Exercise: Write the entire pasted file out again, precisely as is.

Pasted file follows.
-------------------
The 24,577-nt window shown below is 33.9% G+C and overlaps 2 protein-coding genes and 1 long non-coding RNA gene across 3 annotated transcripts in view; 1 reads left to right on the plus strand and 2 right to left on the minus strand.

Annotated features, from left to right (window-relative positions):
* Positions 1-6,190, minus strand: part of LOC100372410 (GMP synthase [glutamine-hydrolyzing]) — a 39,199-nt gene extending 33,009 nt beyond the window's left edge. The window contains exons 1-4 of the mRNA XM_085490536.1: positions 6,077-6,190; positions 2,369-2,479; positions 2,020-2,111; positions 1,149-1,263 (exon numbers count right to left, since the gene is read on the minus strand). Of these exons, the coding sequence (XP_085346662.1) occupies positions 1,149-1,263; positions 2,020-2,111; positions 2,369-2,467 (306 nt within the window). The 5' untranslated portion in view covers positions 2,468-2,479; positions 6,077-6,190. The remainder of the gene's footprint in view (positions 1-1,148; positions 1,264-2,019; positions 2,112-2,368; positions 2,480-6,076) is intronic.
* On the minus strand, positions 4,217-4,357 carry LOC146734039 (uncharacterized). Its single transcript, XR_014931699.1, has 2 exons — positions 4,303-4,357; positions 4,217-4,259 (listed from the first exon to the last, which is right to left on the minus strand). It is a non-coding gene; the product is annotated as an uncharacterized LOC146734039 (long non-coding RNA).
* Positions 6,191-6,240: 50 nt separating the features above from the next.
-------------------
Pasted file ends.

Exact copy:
The 24,577-nt window shown below is 33.9% G+C and overlaps 2 protein-coding genes and 1 long non-coding RNA gene across 3 annotated transcripts in view; 1 reads left to right on the plus strand and 2 right to left on the minus strand.

Annotated features, from left to right (window-relative positions):
* Positions 1-6,190, minus strand: part of LOC100372410 (GMP synthase [glutamine-hydrolyzing]) — a 39,199-nt gene extending 33,009 nt beyond the window's left edge. The window contains exons 1-4 of the mRNA XM_085490536.1: positions 6,077-6,190; positions 2,369-2,479; positions 2,020-2,111; positions 1,149-1,263 (exon numbers count right to left, since the gene is read on the minus strand). Of these exons, the coding sequence (XP_085346662.1) occupies positions 1,149-1,263; positions 2,020-2,111; positions 2,369-2,467 (306 nt within the window). The 5' untranslated portion in view covers positions 2,468-2,479; positions 6,077-6,190. The remainder of the gene's footprint in view (positions 1-1,148; positions 1,264-2,019; positions 2,112-2,368; positions 2,480-6,076) is intronic.
* On the minus strand, positions 4,217-4,357 carry LOC146734039 (uncharacterized). Its single transcript, XR_014931699.1, has 2 exons — positions 4,303-4,357; positions 4,217-4,259 (listed from the first exon to the last, which is right to left on the minus strand). It is a non-coding gene; the product is annotated as an uncharacterized LOC146734039 (long non-coding RNA).
* Positions 6,191-6,240: 50 nt separating the features above from the next.